"Milord wasn't long getting on to the leasing graft; in fact, it turns
out the company got wind of it over in England, and sent him over here
to see what could be done in that line. He's done it, all right enough!
"And there's the Cross outfit, frozen out completely. The Lord only
knows what Keith will do with his cattle now, for we'll have every drop
of water under fence inside of a month. He's in a hole, for sure. I
expect he feels pretty sore with me, too, but I couldn't help it. I
explained how it was to milord, but--you can't persuade an Englishman,
any more than you can a--"
"I think," put in Beatrice firmly, "Sir Redmond did quite right. It
isn't his fault that Mr. Cameron owns more cattle than he can feed.
If he was sent over here to lease the land, it was his duty to do so.
Still, I really am sorry for Mr. Cameron."
"Keith won't sit down and take his medicine if he can help it," Dick
said moodily. "He could sell out, but I don't believe he will. He's more
apt to fight."
"I can't see how fighting will help him," Beatrice returned spiritedly.
"Well, there's one thing," retorted Dick. "If milord wants that fence to
stand he'd better stay and watch it. I'll bet money he won't more than
strike Liverpool till about forty miles, more or less, of Pool fence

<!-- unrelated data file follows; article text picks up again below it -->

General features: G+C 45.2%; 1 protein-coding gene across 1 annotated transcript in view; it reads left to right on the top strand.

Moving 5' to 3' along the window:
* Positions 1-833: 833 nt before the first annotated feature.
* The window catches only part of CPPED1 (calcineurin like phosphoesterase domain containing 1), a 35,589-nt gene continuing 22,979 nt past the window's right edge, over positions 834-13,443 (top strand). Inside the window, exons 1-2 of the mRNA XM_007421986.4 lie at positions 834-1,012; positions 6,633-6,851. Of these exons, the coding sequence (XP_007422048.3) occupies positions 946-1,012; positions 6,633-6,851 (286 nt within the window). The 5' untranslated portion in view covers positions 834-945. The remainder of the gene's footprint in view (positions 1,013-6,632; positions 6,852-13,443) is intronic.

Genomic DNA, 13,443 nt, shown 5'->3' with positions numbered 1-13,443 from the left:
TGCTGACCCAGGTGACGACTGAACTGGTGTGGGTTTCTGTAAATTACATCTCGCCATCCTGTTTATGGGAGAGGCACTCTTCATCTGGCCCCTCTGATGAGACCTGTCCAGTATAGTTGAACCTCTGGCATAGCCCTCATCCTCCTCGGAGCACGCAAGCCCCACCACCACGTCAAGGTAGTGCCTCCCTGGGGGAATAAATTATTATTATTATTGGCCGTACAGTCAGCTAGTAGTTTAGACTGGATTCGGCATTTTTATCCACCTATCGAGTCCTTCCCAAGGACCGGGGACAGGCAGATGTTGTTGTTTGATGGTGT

will need repairs mighty bad--which it won't get, so far as I'm
"Do you mean that Keith Cameron would destroy our fencing?"
Dick grinned. "He'll be a fool if he don't, Trix. You can tell milord
he'd better send for all his traps, and camp right here till that lease
runs out. My punchers will have something to do beside ride fence."
"I shall certainly tell Sir Redmond," Beatrice threatened. "You and
Mr. Cameron hate him just because he's English. You won't see what a
splendid fellow he is. It's your duty to stand by him in this business,
instead of taking sides with Keith Cameron. Why didn't he lease that
land himself, if he wanted to?"
"Because he plays fair."
"Meaning, I suppose, that Sir Redmond doesn't. I didn't think you would
be so unjust. Sir Redmond is a perfect gentleman."
"Well, you've got a chance to marry your 'perfect gentleman," Dick
retorted, savagely. "It's a wonder you don't take him if you think so
highly of him."
"I probably shall. At any rate, he isn't a male flirt."
"You don't seem to fancy a fellow that can give you as good as you
send," Dick rejoined. "I thought you wouldn't find Keith such easy game,
even if he does live on a cattle ranch. You can't rope him into making a
fool of himself for your amusement, and I'm glad of it."
"Don't do your shouting too soon. If you could overhear some of the
things he says you wouldn't be so sure--"
"I suppose you take them all for their face value," grinned Dick
"No, I don't! I'm not a simple country girl, let me remind you. Since
you are so sure of him, I'll have the pleasure of saying, 'No, thank
you, sir,' to your Keith Cameron--just to convince you I can."
"Oh, you will! Well, you just tell me when you do, Trix, and I'll give
you your pick of all the saddle horses on the ranch."
"I'll take Rex, and you may as well consider him mine. Oh, you men!
A few smiles, judiciously dispensed, and--" Beatrice smiled most
exasperatingly at her brother, and Dick went moody and was very poor
company the rest of the way home.